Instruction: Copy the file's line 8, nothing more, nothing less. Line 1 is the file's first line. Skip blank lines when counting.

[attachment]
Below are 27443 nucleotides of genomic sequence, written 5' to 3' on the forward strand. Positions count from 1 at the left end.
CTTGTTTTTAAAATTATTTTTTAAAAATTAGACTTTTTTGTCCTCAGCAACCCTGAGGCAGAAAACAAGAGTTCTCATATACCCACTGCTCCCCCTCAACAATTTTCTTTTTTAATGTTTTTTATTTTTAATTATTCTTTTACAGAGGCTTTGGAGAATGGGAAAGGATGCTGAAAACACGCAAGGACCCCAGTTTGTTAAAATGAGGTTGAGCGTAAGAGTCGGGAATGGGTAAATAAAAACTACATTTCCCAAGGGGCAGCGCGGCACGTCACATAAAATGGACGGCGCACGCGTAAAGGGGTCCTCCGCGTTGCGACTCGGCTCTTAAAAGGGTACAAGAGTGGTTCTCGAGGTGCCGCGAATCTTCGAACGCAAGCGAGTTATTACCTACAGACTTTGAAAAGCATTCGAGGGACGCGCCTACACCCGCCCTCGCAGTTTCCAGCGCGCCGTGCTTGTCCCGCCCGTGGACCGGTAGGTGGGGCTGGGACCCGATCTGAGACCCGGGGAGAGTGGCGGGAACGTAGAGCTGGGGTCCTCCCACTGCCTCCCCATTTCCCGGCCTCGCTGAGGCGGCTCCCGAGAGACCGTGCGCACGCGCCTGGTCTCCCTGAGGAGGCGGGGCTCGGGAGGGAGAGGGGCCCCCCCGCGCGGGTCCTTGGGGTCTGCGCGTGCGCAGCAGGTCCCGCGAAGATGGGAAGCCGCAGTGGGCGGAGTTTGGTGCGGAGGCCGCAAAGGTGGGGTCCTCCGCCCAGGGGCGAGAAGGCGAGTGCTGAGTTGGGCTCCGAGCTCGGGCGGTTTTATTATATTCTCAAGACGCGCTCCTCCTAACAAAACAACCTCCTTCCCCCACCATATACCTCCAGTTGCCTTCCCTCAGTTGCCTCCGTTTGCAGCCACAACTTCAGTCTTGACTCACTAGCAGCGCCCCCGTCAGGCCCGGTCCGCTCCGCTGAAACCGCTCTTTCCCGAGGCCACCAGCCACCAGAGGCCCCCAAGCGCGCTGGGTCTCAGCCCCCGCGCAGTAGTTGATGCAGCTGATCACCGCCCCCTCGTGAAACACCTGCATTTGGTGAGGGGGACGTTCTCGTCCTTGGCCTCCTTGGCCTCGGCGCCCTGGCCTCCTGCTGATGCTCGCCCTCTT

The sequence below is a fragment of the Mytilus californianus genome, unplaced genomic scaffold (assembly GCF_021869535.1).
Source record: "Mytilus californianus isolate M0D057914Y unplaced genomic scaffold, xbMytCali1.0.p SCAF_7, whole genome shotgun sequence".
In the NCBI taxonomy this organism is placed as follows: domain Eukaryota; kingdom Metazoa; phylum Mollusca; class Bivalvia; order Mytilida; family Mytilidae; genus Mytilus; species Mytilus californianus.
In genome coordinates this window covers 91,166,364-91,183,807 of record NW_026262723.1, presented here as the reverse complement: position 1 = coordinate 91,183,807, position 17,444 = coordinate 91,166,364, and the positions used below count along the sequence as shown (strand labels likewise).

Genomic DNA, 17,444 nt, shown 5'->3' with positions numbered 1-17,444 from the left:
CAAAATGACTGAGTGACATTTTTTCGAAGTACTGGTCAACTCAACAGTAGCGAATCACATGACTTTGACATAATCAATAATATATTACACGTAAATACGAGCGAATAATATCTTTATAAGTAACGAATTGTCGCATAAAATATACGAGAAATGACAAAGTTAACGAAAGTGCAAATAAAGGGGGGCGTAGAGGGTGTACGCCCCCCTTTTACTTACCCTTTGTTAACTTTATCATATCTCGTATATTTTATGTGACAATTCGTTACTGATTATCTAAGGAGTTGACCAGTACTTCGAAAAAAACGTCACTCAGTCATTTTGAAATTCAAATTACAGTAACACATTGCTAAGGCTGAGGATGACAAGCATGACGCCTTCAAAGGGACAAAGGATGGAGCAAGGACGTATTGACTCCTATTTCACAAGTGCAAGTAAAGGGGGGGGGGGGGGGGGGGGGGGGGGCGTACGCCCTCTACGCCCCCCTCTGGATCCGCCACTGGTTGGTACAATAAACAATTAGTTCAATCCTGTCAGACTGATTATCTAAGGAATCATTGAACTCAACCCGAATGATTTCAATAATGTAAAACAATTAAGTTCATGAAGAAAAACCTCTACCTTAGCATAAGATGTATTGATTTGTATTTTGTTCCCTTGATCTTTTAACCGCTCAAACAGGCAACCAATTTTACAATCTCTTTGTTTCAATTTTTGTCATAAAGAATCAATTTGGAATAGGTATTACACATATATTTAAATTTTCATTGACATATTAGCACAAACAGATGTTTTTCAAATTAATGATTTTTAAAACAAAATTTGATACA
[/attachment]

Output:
CAAAATGACTGAGTGACATTTTTTCGAAGTACTGGTCAACTCAACAGTAGCGAATCACATGACTTTGACATAATCAATAATATATTACACGTAAATACGAGCGAATAATATCTTTATAAGTAACGAATTGTCGCATAAAATATACGAGAAATGACAAAGTTAACGAAAGTGCAAATAAAGGGGGGCGTAGAGGGTGTACGCCCCCCTTTTACTTACCCTTTGTTAACTTTATCATATCTCGTATATTTTATGTGACAATTCGTTACTGATTATCTAAGGAGTTGACCAGTACTTCGAAAAAAACGTCACTCAGTCATTTTGAAATTCAAATTACAGTAACACATTGCTAAGGCTGAGGATGACAAGCATGACGCCTTCAAAGGGACAAAGGATGGAGCAAGGACGTATTGACTCCTATTTCACAAGTGCAAGTAAAGGGGGGGGGGGGGGGGGGGGGGGGGGCGTACGCCCTCTACGCCCCCCTCTGGATCCGCCACTGGTTGGTACAATAAACAATTAGTTCAATCCTGTCAGACTGATTATCTAAGGAATCATTGAACTCAACCCGAATGATTTCAATAATGTAAAACAATTAAGTTCATGAAGAAAAACCTCTACCTTAGCATAAGATGTATTGATTTGTATTTTGTTCCCTTGATCTTTTAACCGCTCAAACAGGCAACCAATTTTACAATCTCTTTGTTTCAATTTTTGTCATAAAGAATCAATTTGGAATAGGTATTACACATATATTTAAATTTTCATTGACATATTAGCACAAACAGATGTTTTTCAAATTAATGATTTTTAAAACAAAATTTGATACA